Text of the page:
The Full Story: The Steven Slater saga started Aug. 9, when a prickly passenger aboard a Pittsburgh to New York flight ignored Slater's warnings not to take her bag out of the overhead compartment before the plane had come to a complete stop. The passenger failed to heed the flight attendant's warnings and then proceeded to knock him in the head with her luggage and curse at him. At least, that's Slater's story. Other passengers on the flight refused to corroborate this version. What's undisputed, however, is what happened next: An irate Slater fulfilled millions of wishful-thinking "take this job and shove it" fantasies and dramatically exited from the parked plane -- with two Blue Moon beers in hand. Slater's actions hit on some of the big themes of 2010. In a recession year when people were afraid of losing their jobs, and as airlines stepped up their fees, Slater spoke his mind and quit.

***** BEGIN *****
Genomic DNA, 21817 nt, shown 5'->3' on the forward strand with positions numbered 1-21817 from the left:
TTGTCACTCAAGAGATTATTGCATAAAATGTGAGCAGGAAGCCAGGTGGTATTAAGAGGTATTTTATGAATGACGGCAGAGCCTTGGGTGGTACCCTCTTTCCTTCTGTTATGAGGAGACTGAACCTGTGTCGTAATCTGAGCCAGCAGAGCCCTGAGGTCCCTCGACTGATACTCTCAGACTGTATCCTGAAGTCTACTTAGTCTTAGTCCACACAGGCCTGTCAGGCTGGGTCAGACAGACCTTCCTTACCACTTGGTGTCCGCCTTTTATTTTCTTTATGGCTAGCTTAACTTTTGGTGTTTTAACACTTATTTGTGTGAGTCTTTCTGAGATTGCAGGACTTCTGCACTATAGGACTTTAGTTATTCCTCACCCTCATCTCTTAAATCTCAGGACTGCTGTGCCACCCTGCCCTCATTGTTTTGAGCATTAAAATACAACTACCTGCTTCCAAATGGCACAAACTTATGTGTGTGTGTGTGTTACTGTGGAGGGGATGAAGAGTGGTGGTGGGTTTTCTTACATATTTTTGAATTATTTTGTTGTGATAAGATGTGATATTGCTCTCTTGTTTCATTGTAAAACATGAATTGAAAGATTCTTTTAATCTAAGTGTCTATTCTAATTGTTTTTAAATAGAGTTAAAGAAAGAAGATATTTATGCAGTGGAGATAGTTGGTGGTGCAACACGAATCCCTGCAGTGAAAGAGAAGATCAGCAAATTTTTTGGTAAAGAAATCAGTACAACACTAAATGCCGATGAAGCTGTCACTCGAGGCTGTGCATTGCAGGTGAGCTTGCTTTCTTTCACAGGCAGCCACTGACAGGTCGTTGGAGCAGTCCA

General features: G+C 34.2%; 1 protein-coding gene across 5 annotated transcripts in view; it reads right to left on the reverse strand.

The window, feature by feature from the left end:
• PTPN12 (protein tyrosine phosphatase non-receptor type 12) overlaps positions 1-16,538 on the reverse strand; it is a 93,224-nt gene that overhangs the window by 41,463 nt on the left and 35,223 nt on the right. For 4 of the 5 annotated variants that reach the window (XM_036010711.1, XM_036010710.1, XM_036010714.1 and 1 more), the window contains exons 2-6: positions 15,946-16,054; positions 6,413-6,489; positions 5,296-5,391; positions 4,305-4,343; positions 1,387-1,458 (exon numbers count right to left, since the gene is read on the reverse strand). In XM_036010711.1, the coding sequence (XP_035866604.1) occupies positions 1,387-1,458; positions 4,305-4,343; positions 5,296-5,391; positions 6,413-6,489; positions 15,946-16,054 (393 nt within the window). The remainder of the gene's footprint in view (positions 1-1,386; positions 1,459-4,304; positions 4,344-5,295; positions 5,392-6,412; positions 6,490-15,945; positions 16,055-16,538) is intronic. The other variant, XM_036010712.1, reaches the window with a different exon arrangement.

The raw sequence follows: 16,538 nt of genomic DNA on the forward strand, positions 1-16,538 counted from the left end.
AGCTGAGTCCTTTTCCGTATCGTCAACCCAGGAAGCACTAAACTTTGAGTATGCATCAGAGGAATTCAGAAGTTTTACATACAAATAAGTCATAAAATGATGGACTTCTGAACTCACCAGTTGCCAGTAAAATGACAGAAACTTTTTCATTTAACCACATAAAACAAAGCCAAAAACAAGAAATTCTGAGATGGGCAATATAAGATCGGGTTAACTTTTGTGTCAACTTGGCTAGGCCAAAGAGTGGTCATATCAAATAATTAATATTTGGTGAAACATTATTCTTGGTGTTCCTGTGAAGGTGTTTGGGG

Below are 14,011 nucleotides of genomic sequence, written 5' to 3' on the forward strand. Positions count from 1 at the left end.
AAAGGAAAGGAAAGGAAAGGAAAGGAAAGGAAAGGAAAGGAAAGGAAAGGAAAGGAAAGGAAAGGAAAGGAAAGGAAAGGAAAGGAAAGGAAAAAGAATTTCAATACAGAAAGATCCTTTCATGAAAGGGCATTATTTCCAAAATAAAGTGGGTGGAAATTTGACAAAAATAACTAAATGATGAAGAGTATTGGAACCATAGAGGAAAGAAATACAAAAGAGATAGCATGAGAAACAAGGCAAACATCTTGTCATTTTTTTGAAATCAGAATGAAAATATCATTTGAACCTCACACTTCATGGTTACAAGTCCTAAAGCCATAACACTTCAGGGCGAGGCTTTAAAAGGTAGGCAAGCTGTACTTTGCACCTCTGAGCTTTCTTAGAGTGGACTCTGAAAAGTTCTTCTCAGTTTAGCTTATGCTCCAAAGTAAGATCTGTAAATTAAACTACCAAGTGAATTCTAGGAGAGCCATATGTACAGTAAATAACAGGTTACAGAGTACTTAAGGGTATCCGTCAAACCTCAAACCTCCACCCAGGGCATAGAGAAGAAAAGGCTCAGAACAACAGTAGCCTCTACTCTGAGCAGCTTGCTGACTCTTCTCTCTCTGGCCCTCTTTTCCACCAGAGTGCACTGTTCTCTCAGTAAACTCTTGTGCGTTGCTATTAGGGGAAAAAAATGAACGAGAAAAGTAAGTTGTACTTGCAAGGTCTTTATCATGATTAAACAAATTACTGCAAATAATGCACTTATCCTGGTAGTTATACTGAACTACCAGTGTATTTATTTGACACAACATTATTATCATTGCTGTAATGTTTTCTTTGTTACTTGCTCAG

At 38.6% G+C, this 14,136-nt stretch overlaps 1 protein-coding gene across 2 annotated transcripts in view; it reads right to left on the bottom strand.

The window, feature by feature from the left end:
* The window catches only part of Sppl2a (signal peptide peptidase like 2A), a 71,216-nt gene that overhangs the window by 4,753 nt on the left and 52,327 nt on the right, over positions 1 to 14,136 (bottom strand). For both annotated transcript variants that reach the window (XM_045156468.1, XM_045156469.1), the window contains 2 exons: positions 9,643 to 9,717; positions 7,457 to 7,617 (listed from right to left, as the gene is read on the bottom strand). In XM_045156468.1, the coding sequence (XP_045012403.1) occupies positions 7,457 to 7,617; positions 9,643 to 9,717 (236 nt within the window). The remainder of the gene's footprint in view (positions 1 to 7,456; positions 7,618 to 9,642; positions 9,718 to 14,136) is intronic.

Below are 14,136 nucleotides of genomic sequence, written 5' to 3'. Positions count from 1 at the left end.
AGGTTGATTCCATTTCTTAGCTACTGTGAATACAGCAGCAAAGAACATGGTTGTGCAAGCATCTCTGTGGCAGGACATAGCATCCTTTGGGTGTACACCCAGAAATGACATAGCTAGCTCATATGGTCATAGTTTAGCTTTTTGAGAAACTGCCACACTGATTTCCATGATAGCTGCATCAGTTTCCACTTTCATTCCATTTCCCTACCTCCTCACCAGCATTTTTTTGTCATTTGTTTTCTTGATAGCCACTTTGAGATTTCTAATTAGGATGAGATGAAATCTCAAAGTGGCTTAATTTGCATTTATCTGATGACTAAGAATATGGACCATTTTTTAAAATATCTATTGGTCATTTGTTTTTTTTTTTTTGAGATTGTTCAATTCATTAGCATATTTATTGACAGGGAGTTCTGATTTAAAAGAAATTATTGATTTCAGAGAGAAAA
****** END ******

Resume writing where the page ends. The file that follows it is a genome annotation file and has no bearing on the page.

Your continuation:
What's Happened Since? Slater's daring departure didn't just cost him his job. The former flight attendant was subsequently charged with criminal mischief, reckless endangerment and criminal trespassing. The day after he jumped onto the tarmac, he was arrested at his New York home in Belle Harbor, Queens. At first, Slater pleaded not guilty, but he changed his tune in October. He worked out a plea deal that includes a year in a mental-health program and a $10,000 fine. More recently, however, the rogue flight attendant is trying to capitalize on his fame. In a commercial for Line2, a company that provides Wi-Fi access on airplanes, Slater raps, "My legal fees are paid by the dot-com biz." The Daily News reported earlier this month that Slater has been busy trying to lose weight, caring for his dying mother and undergoing counseling.
In His Own Words: In the days after he quit his job, Slater was unrepentant. But once the court proceedings were under way and he was looking at up to seven years of jail time, the "working class hero" had a different take on things. "At the end of the day, I am a grown adult and must accept responsibility for my actions," he said.
Video: Security video of Steven Slater deploying the inflatable escape slide (no sound, blurred logo); montage of Slater-oriented news clips
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